The Los Angeles Department of Water and Power wants to eliminate coal as a means of producing electricity within the next 10 to 15 years.
The Los Angeles Department of Water and Power wants to put coal in its past, and it’s turning to its customers to pay for the transition.
The department’s board of commissioners voted unanimously Tuesday to approve a rate hike for electricity consumers in order to bolster its work to meet renewable energy goals. Those include eliminating coal as a power source in the next 10 to 15 years and sourcing one-third of its power sold from renewable energy, as well as increasing energy efficiency 15 percent by 2020. Some of the money will also go toward replacing old power poles, about half of which are at least 60 years old, according to a press release from the department.
The increase should average $5.85 more per month for typical residential customers spread out across a five-year period. According to the Los Angeles Times, the board’s approval will send the measure to the city council. The department hopes to put the ordinance in front of the council by mid-February.
The department has already made big strides toward its renewable energy target, with 20 percent of its power coming from renewable sources as of 2010.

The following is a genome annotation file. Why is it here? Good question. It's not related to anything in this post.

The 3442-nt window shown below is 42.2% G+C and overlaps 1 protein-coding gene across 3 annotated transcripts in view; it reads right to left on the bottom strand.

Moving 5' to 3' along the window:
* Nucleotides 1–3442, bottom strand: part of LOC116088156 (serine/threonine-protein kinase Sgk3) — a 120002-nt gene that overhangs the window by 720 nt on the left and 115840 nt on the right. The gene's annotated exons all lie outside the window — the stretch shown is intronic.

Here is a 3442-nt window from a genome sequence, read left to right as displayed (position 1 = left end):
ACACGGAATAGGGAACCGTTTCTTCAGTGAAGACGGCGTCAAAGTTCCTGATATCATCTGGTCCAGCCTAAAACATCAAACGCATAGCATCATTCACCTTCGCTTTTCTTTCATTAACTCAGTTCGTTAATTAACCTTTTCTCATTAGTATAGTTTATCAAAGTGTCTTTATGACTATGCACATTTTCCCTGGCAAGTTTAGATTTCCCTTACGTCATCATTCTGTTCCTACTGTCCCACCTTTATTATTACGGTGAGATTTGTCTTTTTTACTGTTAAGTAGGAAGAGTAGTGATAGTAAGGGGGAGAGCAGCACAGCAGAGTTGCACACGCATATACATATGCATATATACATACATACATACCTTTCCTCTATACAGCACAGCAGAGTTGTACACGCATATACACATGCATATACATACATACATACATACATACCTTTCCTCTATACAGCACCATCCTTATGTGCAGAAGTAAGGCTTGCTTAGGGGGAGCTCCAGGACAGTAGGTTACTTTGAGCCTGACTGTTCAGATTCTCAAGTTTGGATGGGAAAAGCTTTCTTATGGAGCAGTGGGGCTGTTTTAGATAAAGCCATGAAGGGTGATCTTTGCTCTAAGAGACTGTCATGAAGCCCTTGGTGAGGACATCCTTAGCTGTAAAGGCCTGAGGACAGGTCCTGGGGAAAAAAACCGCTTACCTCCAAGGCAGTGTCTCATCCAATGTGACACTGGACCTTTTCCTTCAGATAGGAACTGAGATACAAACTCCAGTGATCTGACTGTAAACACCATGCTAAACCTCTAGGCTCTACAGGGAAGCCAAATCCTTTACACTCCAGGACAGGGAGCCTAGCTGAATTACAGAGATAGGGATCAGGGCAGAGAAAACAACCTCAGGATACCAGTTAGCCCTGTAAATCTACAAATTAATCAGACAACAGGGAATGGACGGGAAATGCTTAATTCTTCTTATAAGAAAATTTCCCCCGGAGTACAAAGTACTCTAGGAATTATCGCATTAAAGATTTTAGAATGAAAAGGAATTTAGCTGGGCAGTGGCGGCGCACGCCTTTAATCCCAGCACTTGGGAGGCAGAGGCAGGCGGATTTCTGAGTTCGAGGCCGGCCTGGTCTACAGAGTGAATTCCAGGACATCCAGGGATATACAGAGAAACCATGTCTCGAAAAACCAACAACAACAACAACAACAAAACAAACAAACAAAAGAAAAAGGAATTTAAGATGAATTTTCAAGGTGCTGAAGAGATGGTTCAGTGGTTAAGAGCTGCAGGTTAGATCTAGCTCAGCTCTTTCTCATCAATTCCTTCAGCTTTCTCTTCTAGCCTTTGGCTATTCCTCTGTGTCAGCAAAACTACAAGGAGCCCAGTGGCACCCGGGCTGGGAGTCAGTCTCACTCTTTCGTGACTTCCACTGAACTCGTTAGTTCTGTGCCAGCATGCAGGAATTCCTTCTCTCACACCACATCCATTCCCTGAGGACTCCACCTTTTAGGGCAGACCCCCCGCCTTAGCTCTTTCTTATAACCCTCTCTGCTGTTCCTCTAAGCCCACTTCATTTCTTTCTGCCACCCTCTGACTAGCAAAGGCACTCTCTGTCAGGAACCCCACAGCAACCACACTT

Cutting out coal might not be very difficult, either — at least in relative terms. California already uses less coal power than most states, and the Energy Information Administration only lists two coal-fired power plants in California. What are far more ubiquitous are natural gas-powered plants, which produce less greenhouse gas emissions than coal plants but still pollute.
The city of Los Angeles, along with the entire state, has set its sights on renewable energy as a means of cutting down greenhouse gases. Los Angeles has a goal of reducing its emissions to 30 million metric tons of carbon dioxide equivalent annually by December 2025, which would represent a 45 percent drop since 1990. The city is still working to more accurately measure its emissions now.
But statewide, California is pushing aggressively for renewable energy. Aside from renewable portfolio standards for investor-owned utilities, the state has put a mandate on those companies to buy up storage capacity. Storage capacity could, according to the Rocky Mountain Institute, make renewable energy a more economically attractive prospect to buyers because it would allow them to store energy from the sun during the day, for example, and then use it during the night to avoid buying electricity at peak prices.
The state also passed Senate Bill 350 last year, calling for a doubling of the amount of power it gets from renewable sources.